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Shortly after Aditi Haridat's parents bought the home of their dreams, a lamp overheated while they were out of the house. Not only did they lose their pet cockatiel in the resulting fire, but the inside of their home was partially destroyed. That was only the beginning of their nightmare. After their insurance company arranged for a contractor to redo the inside of the house, that contractor ended up inadvertently causing a major flood in the basement, which led to a black mold infestation.

Haridat's parents, who live in New Jersey, were frustrated when the insurance company offered less than the estimated cost to repair the home. The stress took a toll: "My poor parents couldn't sleep. They were completely distraught," says Haridat, a documentary filmmaker. Eventually, the family decided to hire a public adjustor to help them negotiate a higher settlement.

Since homeowners insurance is something many people buy but few are forced to actually use, the average consumer is far from being an expert in comparing policies in advance or navigating the claims process when the unexpected does happen. A new report from the Consumer Federation of America says consumers are often on the hook for more costs than they realized, including deductibles and coverage gaps for certain events, such as flooding, that private insurance rarely covers.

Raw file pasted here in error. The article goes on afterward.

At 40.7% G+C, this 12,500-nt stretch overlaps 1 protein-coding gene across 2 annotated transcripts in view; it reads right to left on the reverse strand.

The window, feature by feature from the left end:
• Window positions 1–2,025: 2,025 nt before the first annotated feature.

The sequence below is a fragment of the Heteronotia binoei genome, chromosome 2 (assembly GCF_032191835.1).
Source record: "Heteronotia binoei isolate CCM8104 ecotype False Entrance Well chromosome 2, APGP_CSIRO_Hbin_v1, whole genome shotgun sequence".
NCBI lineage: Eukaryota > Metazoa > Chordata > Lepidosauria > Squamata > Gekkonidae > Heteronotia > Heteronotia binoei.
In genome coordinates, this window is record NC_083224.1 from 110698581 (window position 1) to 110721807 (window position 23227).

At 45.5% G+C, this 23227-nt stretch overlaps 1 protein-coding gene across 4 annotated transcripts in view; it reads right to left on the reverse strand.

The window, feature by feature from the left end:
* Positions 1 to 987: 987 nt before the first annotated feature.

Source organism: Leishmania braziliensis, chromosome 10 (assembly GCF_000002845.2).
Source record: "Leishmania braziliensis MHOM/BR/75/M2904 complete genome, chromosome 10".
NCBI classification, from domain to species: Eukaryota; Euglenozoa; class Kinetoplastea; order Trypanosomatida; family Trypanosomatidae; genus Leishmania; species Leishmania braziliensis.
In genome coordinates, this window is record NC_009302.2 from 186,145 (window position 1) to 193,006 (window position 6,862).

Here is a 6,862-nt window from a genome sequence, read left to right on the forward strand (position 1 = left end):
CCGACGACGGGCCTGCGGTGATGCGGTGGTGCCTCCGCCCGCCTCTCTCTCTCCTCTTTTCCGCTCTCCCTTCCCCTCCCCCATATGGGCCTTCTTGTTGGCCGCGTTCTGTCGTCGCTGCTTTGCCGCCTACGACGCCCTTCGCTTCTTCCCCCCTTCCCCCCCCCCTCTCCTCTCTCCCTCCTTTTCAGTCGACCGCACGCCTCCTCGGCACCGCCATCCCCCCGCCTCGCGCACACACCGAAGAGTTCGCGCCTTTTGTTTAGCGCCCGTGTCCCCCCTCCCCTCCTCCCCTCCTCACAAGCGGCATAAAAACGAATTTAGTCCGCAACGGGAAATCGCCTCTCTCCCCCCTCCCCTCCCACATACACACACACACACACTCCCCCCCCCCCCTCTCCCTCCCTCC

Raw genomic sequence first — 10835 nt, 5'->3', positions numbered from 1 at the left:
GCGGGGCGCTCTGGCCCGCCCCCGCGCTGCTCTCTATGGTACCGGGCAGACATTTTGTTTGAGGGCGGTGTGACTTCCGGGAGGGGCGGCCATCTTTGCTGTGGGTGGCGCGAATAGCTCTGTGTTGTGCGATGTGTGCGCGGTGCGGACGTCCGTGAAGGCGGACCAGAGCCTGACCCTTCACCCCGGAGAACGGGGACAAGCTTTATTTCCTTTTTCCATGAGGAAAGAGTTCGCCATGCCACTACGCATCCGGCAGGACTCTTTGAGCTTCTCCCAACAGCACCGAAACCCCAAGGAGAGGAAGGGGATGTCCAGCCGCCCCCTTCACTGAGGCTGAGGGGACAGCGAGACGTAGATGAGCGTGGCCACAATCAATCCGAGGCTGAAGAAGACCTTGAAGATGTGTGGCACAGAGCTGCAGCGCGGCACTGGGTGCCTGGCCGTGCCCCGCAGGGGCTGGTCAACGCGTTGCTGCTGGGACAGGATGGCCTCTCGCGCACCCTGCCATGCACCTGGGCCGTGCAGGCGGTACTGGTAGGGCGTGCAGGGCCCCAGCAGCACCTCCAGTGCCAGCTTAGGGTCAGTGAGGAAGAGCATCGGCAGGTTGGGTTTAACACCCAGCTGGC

"It's very difficult for consumers to read a policy and understand it," says J. Robert Hunter, director of insurance for the Consumer Federation of America and head of the National Flood Insurance Program in the 1970s. That means many consumers don't understand the details of their policies and can be unpleasantly surprised when disaster strikes.

A hard-to-decipher clause called "anti-concurrent causation," for example, refers to the fact that if an event that is not covered by the policy, such as flooding, occurs at the same time as another event, such as wind damage, which is covered, then the policy might not cover damage from either event. CFA also says many insurance companies have increased their deductibles by 2 to 5 percent, along with increasing rates. In fact, according to CFA's research, insurers in 11 states are currently requesting homeowners insurance rate increases of 18 percent or higher.

Michael Barry, spokesman for the Insurance Information Institute, a nonprofit funded by the insurance industry, says that the industry has paid out billions in claims in response to near record-breaking weather events over the past several years, including the 2011 Joplin, Mo., tornado. He adds that the anti-concurrent causation clause has been around for many years.

"Agents walk people through that," Barry says, adding that consumers can ask questions if they don't understand part of their policy. If consumers want earthquake coverage, for example, they probably need to take out an additional policy for that. Similarly, consumers who want flood insurance generally need to get it through the federal government's National Flood Insurance Program, which is run by FEMA.

Here are six more tips to consider when shopping for homeowners insurance: